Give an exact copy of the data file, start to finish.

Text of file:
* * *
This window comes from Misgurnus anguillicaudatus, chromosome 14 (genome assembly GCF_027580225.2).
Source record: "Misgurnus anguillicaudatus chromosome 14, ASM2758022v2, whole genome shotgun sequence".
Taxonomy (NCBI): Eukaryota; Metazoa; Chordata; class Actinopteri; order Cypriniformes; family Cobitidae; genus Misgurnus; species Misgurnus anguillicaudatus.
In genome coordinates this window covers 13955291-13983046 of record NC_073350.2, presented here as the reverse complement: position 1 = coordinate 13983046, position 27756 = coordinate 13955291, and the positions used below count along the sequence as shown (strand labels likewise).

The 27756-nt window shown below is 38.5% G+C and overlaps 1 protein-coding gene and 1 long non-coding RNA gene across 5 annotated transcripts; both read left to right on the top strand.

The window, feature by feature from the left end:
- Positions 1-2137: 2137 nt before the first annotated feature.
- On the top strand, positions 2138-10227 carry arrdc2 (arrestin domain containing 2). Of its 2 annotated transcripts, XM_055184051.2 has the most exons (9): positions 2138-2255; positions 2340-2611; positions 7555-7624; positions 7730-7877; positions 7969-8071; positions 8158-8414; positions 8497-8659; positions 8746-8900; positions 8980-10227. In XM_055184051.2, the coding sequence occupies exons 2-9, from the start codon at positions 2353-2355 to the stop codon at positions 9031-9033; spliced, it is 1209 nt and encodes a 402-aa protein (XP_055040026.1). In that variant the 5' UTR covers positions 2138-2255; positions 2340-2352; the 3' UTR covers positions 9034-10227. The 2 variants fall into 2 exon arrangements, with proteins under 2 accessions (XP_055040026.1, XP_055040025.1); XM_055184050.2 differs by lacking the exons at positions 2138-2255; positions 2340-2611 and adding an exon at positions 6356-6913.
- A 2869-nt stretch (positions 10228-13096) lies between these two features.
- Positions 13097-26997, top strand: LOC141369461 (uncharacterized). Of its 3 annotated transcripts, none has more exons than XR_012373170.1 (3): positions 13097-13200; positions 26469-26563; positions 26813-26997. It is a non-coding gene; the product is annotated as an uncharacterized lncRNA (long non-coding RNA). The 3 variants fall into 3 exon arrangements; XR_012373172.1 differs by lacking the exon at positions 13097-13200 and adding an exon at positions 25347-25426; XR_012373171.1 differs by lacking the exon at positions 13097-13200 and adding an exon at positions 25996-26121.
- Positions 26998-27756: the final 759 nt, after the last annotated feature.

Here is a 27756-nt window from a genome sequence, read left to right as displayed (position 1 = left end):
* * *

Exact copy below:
This window comes from Misgurnus anguillicaudatus, chromosome 14 (genome assembly GCF_027580225.2).
Source record: "Misgurnus anguillicaudatus chromosome 14, ASM2758022v2, whole genome shotgun sequence".
Taxonomy (NCBI): Eukaryota; Metazoa; Chordata; class Actinopteri; order Cypriniformes; family Cobitidae; genus Misgurnus; species Misgurnus anguillicaudatus.
In genome coordinates this window covers 13955291-13983046 of record NC_073350.2, presented here as the reverse complement: position 1 = coordinate 13983046, position 27756 = coordinate 13955291, and the positions used below count along the sequence as shown (strand labels likewise).

The 27756-nt window shown below is 38.5% G+C and overlaps 1 protein-coding gene and 1 long non-coding RNA gene across 5 annotated transcripts; both read left to right on the top strand.

The window, feature by feature from the left end:
- Positions 1-2137: 2137 nt before the first annotated feature.
- On the top strand, positions 2138-10227 carry arrdc2 (arrestin domain containing 2). Of its 2 annotated transcripts, XM_055184051.2 has the most exons (9): positions 2138-2255; positions 2340-2611; positions 7555-7624; positions 7730-7877; positions 7969-8071; positions 8158-8414; positions 8497-8659; positions 8746-8900; positions 8980-10227. In XM_055184051.2, the coding sequence occupies exons 2-9, from the start codon at positions 2353-2355 to the stop codon at positions 9031-9033; spliced, it is 1209 nt and encodes a 402-aa protein (XP_055040026.1). In that variant the 5' UTR covers positions 2138-2255; positions 2340-2352; the 3' UTR covers positions 9034-10227. The 2 variants fall into 2 exon arrangements, with proteins under 2 accessions (XP_055040026.1, XP_055040025.1); XM_055184050.2 differs by lacking the exons at positions 2138-2255; positions 2340-2611 and adding an exon at positions 6356-6913.
- A 2869-nt stretch (positions 10228-13096) lies between these two features.
- Positions 13097-26997, top strand: LOC141369461 (uncharacterized). Of its 3 annotated transcripts, none has more exons than XR_012373170.1 (3): positions 13097-13200; positions 26469-26563; positions 26813-26997. It is a non-coding gene; the product is annotated as an uncharacterized lncRNA (long non-coding RNA). The 3 variants fall into 3 exon arrangements; XR_012373172.1 differs by lacking the exon at positions 13097-13200 and adding an exon at positions 25347-25426; XR_012373171.1 differs by lacking the exon at positions 13097-13200 and adding an exon at positions 25996-26121.
- Positions 26998-27756: the final 759 nt, after the last annotated feature.

Here is a 27756-nt window from a genome sequence, read left to right as displayed (position 1 = left end):